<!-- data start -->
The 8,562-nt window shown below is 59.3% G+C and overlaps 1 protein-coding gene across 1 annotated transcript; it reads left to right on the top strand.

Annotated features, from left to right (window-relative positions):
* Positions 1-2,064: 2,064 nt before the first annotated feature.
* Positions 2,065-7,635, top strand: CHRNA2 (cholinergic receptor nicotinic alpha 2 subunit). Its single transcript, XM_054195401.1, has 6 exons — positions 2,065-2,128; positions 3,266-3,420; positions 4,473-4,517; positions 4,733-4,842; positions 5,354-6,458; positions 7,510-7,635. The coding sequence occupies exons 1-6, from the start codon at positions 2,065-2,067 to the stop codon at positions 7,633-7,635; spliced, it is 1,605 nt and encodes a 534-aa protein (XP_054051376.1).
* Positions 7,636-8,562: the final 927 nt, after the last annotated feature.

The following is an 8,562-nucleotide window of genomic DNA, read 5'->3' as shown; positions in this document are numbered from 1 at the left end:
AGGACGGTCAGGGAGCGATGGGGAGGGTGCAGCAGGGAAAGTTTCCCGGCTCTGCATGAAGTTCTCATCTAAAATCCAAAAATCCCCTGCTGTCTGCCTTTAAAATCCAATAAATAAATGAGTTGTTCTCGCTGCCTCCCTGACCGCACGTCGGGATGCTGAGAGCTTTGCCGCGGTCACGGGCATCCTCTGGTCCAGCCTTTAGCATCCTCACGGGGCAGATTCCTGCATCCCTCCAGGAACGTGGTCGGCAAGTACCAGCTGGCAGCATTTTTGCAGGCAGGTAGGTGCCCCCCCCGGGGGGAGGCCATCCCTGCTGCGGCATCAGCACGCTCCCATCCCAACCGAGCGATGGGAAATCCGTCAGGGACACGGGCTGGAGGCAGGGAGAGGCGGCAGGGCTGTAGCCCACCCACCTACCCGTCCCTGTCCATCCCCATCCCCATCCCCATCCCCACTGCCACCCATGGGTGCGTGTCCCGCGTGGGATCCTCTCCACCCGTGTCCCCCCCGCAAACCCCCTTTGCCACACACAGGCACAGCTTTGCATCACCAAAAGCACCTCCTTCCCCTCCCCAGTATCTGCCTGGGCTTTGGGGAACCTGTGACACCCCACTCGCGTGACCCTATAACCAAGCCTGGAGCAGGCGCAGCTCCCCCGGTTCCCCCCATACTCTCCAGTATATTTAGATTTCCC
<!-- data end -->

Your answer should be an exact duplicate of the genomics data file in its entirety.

The 8,562-nt window shown below is 59.3% G+C and overlaps 1 protein-coding gene across 1 annotated transcript; it reads left to right on the top strand.

Annotated features, from left to right (window-relative positions):
* Positions 1-2,064: 2,064 nt before the first annotated feature.
* Positions 2,065-7,635, top strand: CHRNA2 (cholinergic receptor nicotinic alpha 2 subunit). Its single transcript, XM_054195401.1, has 6 exons — positions 2,065-2,128; positions 3,266-3,420; positions 4,473-4,517; positions 4,733-4,842; positions 5,354-6,458; positions 7,510-7,635. The coding sequence occupies exons 1-6, from the start codon at positions 2,065-2,067 to the stop codon at positions 7,633-7,635; spliced, it is 1,605 nt and encodes a 534-aa protein (XP_054051376.1).
* Positions 7,636-8,562: the final 927 nt, after the last annotated feature.

The following is an 8,562-nucleotide window of genomic DNA, read 5'->3' as shown; positions in this document are numbered from 1 at the left end:
AGGACGGTCAGGGAGCGATGGGGAGGGTGCAGCAGGGAAAGTTTCCCGGCTCTGCATGAAGTTCTCATCTAAAATCCAAAAATCCCCTGCTGTCTGCCTTTAAAATCCAATAAATAAATGAGTTGTTCTCGCTGCCTCCCTGACCGCACGTCGGGATGCTGAGAGCTTTGCCGCGGTCACGGGCATCCTCTGGTCCAGCCTTTAGCATCCTCACGGGGCAGATTCCTGCATCCCTCCAGGAACGTGGTCGGCAAGTACCAGCTGGCAGCATTTTTGCAGGCAGGTAGGTGCCCCCCCCGGGGGGAGGCCATCCCTGCTGCGGCATCAGCACGCTCCCATCCCAACCGAGCGATGGGAAATCCGTCAGGGACACGGGCTGGAGGCAGGGAGAGGCGGCAGGGCTGTAGCCCACCCACCTACCCGTCCCTGTCCATCCCCATCCCCATCCCCATCCCCACTGCCACCCATGGGTGCGTGTCCCGCGTGGGATCCTCTCCACCCGTGTCCCCCCCGCAAACCCCCTTTGCCACACACAGGCACAGCTTTGCATCACCAAAAGCACCTCCTTCCCCTCCCCAGTATCTGCCTGGGCTTTGGGGAACCTGTGACACCCCACTCGCGTGACCCTATAACCAAGCCTGGAGCAGGCGCAGCTCCCCCGGTTCCCCCCATACTCTCCAGTATATTTAGATTTCCC